The Gund Kwock Asian Women Lion & Dragon Dance Troupe began with a small desire: to dance. But like learning any new dance, the initial steps were hard. “I’d seen lion dance many, many times,” recalls troupe founder Reverend Cheng Iaam Tan, “but one day, I saw a performance right up close, and it looked really good! I thought—I can do this! So, if I can do this, other women can too.”
Gund Kwock started in 1998 in the donated space of the Chinese Consolidated Benevolent Association (CCBA) of Boston. The troupe, currently with twenty permanent members and growing, is what Reverend Tan believes to be the only all-female lion dance troupe in the United States. “Our goal is Asian women empowerment and community contribution,” Reverend Tan says with a smile of determination, “The challenging thing was recruiting a teacher. It’s not heard of to teach women lion dance, and I was very lucky to find Eddie Lau, who is our sifu.” Reverend Tan met Eddie Lau through her husband’s group of friends eleven years ago. In the video above Gund Kwock is practicing a dragon dance for the 2008 August Moon Festival in their new space at the China Trade Center. The lion and dragon dance is divided between Northern and Southern style, differences between the northern and Southern styles are identified by movements, gestures and costume. Northern style costumes are hair-like and come in variations of red, orange or green dress. Southern style lion costumes look a little like soft scales coming in color variations of gold, white, black, red, orange, and green.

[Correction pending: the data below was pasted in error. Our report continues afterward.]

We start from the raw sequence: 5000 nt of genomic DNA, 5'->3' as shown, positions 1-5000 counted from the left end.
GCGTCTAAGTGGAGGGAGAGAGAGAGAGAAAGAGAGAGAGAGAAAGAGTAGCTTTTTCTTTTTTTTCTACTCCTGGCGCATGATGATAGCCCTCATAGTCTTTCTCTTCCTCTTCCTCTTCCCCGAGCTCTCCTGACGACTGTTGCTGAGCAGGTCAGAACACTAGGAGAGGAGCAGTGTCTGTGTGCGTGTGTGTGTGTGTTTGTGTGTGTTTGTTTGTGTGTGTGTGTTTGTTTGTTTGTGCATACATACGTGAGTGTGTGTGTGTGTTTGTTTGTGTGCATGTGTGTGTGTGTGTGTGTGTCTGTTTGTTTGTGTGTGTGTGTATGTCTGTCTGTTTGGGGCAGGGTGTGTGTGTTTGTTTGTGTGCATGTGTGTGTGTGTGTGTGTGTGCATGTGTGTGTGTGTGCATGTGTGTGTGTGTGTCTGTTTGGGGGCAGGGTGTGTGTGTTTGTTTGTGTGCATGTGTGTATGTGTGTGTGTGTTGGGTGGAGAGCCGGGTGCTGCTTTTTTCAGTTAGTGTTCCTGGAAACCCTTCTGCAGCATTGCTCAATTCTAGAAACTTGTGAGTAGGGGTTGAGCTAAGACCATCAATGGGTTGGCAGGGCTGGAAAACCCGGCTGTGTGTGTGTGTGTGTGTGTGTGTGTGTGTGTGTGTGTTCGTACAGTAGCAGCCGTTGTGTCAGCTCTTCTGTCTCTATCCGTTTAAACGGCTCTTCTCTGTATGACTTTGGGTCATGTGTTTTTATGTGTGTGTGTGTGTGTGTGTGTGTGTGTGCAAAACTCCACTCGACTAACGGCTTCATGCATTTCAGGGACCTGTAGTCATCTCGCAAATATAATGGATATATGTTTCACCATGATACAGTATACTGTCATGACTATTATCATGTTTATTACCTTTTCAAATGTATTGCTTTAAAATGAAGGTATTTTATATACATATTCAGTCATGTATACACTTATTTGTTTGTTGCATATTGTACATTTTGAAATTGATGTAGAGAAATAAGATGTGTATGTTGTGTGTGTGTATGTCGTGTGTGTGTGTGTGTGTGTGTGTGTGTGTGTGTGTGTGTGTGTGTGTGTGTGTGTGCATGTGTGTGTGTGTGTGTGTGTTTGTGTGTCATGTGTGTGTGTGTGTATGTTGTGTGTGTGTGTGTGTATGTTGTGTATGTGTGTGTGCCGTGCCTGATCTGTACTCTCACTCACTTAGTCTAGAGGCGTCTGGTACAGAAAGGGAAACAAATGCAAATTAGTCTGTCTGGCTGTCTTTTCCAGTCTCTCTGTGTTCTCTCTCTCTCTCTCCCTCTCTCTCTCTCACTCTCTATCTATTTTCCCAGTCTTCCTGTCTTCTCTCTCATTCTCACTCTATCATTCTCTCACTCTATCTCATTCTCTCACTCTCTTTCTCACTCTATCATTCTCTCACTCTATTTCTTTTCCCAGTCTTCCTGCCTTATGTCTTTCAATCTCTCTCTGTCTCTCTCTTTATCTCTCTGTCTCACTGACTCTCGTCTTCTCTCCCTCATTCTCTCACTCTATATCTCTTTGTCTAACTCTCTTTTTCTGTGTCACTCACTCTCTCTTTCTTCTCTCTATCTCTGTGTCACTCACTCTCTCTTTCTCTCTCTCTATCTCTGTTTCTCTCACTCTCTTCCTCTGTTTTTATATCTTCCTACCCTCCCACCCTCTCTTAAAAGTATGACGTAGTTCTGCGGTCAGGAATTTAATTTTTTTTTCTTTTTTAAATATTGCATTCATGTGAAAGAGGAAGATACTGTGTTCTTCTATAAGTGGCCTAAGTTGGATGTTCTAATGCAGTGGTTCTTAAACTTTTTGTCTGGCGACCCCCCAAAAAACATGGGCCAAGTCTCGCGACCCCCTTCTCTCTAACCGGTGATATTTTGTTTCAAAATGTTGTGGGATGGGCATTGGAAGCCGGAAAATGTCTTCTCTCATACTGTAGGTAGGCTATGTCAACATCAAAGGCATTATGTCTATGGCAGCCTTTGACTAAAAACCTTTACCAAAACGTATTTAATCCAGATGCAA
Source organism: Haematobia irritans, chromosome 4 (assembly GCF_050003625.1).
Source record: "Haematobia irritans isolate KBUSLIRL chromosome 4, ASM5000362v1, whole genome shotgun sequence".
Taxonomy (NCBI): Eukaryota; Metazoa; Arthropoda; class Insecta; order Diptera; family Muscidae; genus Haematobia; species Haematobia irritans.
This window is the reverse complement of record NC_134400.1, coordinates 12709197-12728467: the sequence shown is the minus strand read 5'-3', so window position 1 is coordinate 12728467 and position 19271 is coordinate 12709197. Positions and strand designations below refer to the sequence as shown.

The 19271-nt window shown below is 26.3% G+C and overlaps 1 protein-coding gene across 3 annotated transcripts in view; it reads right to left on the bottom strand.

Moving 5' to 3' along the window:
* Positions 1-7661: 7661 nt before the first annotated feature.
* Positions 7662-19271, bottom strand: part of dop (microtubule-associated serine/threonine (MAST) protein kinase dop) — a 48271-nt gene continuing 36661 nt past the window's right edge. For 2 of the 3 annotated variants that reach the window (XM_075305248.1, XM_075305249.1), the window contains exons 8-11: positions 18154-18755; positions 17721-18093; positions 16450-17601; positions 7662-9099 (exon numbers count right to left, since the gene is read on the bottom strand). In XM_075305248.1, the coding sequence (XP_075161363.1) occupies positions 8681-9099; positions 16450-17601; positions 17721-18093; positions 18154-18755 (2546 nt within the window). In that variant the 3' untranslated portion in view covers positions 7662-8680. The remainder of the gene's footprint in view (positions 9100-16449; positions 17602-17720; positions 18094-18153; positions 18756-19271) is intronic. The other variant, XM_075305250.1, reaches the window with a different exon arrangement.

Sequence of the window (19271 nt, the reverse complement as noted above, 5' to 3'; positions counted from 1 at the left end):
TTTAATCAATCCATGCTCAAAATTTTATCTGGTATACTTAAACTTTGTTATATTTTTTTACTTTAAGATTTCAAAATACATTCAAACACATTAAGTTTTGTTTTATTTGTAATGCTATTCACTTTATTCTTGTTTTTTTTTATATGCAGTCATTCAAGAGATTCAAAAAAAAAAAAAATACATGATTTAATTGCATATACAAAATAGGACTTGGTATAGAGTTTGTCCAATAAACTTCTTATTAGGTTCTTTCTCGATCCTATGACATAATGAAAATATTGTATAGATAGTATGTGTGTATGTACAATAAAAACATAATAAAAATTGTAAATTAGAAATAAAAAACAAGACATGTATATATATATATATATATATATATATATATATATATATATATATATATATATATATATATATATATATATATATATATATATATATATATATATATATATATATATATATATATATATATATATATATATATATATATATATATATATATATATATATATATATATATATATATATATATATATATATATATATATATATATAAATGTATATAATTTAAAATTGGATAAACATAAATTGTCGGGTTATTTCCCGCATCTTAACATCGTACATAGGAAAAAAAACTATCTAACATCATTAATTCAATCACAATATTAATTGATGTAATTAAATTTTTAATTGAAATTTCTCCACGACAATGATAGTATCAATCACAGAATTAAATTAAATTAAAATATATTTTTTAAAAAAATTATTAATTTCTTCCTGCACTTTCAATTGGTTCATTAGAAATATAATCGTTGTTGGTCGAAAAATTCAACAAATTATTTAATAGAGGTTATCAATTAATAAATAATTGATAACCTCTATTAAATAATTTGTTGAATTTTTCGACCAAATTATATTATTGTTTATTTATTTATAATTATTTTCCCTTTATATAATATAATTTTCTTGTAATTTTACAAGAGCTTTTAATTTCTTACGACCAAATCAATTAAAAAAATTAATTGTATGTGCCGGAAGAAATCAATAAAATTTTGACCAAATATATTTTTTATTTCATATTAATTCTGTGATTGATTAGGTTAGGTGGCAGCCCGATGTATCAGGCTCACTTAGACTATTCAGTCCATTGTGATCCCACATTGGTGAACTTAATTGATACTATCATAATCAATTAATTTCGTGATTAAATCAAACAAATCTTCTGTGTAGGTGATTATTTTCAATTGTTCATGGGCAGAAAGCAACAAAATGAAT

Lions are not indigenous to China and numerous histories and folklore speculate their arrival. It is generally accepted that the animal arrived in China during the era of the Han Dynasty (206 BC – 220 AD) and Tang Dynasty (618-907 AD). One history is that the lions arrived in China along the Silk Road as a gift from merchants in the current regions of Iran and Afghanistan. The lions were presented as a gift in exchange for use of the trade route. All of these stories present the lion as a symbol of courage, prosperity and good fortune. Today, the lion dance is performed during festivals and new business openings as a symbolic warding-away of all things bad and welcoming-in of all things good. “There are lots of stories about the history of lion dance,” says Reverend Tan, “one story tells about a monster that would torment a village on a yearly basis—destroying crops, ruining property and taking lives. The villagers tried fighting the monster with the help of other animals but none of these solutions were successful until they found the lion. The lion fought with the monster and defeated it, promising to come back the next year. When the monster came back, the lion had been recruited by the emperor to guard the imperial court and was unable to leave its post. The villagers came up with a solution to create a costume to impersonate the lion and succeeded in warding off the monster themselves.
For more information about the Gund Kwock Asian Women Lion & Dragon Dance Troupe and view upcoming shows please check visit their web site: http://www.gundkwok.org/about/index.html
To view more videos of Gund Kwok performances please visit Youtube: http://www.youtube.com/results?search_query=gund+kwok&search_type=&aq=f
師 傅 – pronounced “sifu” means teacher
Gund Kwok Asian Women Lion & Dragon Dance Troupe. “What is Lion Dance: History and Folklore.” http://www.gundkwok.org/about/index.html (accessed on Oct. 1, 2009).
Hong Kong Luck Kung Fu Club . Chinese Lion Dance History. http://www.hongluck.org/lion-dance-history.html (accessed on Oct. 1, 2009).
Video and words by Angie Mah